A.  Credit Shelter Trust

 

A credit shelter trust can be used to hold assets in the amount of the exemption equivalent for the benefit of the surviving partner.  The credit shelter trust works to prevent the assets of the first partner to die from doubling up in the surviving partner's estate, similar to its use for married partners.  It has the additional effects of creditor protection and insuring that any assets remaining at the second death are distributed back to the family of the first partner.  The exemption equivalent can be tied to federal or state levels, depending on the overall goals of the client, and any excess could be distributed to charity.  Further, provisions can be made to allow distributions from the credit shelter trust to children or other family.

 

B.  Oregon QTIP for Same-Sex Marrieds

 

Oregon inheritance tax is "tied" to the federal tax calculation so that federal deductions are allowable for Oregon inheritance tax purposes, including unlimited marital/charitable deductions.  ORS 118.010(2).

 

QUERY:  will the definition of spouse be controlled by state or federal law? See ORS 118.007:  "Any term used in [the Oregon inheritance tax statutes] has the same meaning as when used in a comparable context in the laws of the federal Internal Revenue Code relating to federal estate taxes, unless a different meaning is clearly required or the term is specifically defined in the [inheritance tax statutes]."  Does the interpretation of the Oregon Constitution allowing same-sex couples to marry clearly require a different interpretation of the word spouse?  If so, Oregon same-sex spouses should receive the same privileges as federal spouses in the context of inheritance tax.

 

NOTE REGARDING CIVIL UNION:  If same-sex marriages do not survive the upcoming ballot measure or court challenge, it is still possible that civil unions will be formalized, giving same-sex partners many of the same rights under Oregon law as married couples.  It remains to be seen if the result will be that same-sex couples are treated as if federal tax law recognizes a civil union.  This is the Vermont solution for purposes of income tax law.

 

For same-sex married couples in which one spouse has assets in excess of the Oregon exempt amount, it may be wise to include an Oregon QTIP trust in the planning to be effective only in the event the exemption at the state level is available.  This is the approach used by some Massachusetts estate planners for same-sex married couples.

 

C.  Gifting in the Amount of the Annual Exclusion and for Medical and Educational Expenses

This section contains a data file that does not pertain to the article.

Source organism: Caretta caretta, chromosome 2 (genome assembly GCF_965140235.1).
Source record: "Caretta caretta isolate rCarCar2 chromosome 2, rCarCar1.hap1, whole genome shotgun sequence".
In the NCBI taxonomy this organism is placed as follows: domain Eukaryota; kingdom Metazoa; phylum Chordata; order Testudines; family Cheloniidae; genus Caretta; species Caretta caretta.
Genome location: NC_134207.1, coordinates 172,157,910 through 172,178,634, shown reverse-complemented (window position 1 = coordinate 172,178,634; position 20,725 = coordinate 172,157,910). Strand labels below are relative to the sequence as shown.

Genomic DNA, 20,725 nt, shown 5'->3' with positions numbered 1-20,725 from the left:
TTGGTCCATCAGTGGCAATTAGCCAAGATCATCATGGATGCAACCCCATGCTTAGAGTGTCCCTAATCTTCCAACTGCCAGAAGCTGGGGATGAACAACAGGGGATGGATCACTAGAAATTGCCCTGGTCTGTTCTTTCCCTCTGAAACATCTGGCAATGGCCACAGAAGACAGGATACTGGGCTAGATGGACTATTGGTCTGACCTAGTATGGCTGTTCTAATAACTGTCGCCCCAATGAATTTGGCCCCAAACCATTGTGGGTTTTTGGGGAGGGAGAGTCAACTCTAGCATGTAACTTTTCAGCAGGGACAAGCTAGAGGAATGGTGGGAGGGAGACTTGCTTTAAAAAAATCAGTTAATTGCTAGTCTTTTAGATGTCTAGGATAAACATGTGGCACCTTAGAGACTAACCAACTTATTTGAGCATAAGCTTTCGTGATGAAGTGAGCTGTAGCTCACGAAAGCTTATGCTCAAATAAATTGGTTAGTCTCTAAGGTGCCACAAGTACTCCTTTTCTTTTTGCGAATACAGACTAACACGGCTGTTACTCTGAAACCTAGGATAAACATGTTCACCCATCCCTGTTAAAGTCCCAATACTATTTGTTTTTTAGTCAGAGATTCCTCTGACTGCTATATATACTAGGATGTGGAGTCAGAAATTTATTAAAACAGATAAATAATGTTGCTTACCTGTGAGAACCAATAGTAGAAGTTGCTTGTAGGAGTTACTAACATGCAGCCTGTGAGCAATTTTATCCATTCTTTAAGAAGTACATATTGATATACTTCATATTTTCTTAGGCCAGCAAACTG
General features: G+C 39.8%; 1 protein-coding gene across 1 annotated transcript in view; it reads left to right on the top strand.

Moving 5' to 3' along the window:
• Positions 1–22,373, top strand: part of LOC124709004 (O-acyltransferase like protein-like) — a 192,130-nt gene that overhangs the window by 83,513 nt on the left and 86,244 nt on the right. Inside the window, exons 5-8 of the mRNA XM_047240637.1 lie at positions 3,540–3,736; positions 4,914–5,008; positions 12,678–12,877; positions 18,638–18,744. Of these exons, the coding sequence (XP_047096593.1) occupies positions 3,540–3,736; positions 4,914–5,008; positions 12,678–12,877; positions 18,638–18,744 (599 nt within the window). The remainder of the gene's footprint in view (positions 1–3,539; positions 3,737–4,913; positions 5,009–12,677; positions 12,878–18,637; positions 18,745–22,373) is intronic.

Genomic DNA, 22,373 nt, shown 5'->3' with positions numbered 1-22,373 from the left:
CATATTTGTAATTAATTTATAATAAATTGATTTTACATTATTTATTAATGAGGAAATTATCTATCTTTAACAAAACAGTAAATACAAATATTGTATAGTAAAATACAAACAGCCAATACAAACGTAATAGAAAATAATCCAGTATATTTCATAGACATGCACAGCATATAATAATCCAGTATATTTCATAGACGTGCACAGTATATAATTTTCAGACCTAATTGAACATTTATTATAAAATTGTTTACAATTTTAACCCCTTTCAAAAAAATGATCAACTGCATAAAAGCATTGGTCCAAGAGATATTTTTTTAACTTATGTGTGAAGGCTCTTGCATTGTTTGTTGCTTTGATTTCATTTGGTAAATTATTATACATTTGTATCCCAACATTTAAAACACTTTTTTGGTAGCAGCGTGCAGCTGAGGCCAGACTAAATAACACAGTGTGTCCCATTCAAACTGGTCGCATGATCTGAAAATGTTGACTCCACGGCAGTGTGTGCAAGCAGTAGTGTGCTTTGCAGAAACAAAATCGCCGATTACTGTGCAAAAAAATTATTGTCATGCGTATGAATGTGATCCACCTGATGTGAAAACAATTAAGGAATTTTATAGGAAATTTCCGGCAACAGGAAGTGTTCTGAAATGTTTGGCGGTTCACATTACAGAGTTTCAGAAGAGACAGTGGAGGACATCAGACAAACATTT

Nontraditional couples can use the same gifting techniques available to all individuals for gifting to third parties.  In addition to gifting in the annual exclusion amount, the wealthier partner can also pay directly for any medical or educational expenses qualified under IRC §2503(e).  The goal is to equalize the estates and bring both partners under the tax thresholds.  This is particularly true for those couples whose combined estates fall in between the Oregon and federal tax thresholds.  Because Oregon does not tax lifetime transfers of property, it may be possible to transfer property between partners to bring both partners under the Oregon threshold level with no tax consequences.  Gifts must be to individual title; gifts into joint names will not work because full value of asset (not one-half) will be included in first partner's estate.  Reg. §20.2040-1(a)(2).

 

NOTE:  It may be difficult to transfer enough wealth through annual gifting to successfully split the assets to minimize tax, but annual gifting can help minimize growth in the estate of the wealthier partner.

 

D.  Freeze and Discount Techniques[5]

 

Traditional freeze and discount techniques may be appropriate for unmarried partners.  Further, several benefits that are not available to married couples may be available to nontraditional couples, because Chapter 14 rules, enacted to curb abuses in intrafamily transactions, do not apply.  In addition to benefiting partners, each partner can benefit the children or nieces and nephews of the other partner without triggering the intrafamily rules. Techniques include grantor retained interest trusts (GRITs), grantor retained annuity trusts (GRATs), valuation freezes, split-interest purchases, and other traditional freeze techniques.[6]  Examples of freeze and discount techniques include the following:

 

1.      Gifting fractionalized interests in property to obtain valuation discounts.  Each partner can own a fractionalized interest as tenants in common of the property, perhaps achieving marketability discounts on some assets (real estate).  Or a properly drafted joint revocable living trust could provide that all property transferred is deemed to be held as 50 percent tenants in common.  (This technique is available to married couples as well.)

 

2.      Transfers of closely held business interests, such as an interest in a corporation or partnership.

 

3.      Nonfamily member grantor retained interest trusts (GRITs).  The GRIT is a method for making discounted gifts and removing future appreciation of assets from the maker's gross estate.  It "is particularly useful if the domestic partners function as an economic unit because the gifted property will provide an income stream to the partners during the retained trust term and the principal will remain within the economic unit at the expiration of the term."[7]  The trust should be funded with assets that produce high appreciation potential.

 

4.      Grantor retained annuity trusts (GRATs).  A grantor retained annuity trust is a popular form of retained interest transfers used to limit gift tax exposure.  The grantor transfers assets to the trust, and retains the right to receive fixed payments for a specified term.  At the termination of the term, trust property passes to the remainder beneficiaries.  The taxable gift is reduced by the value of the grantor's annuity interest.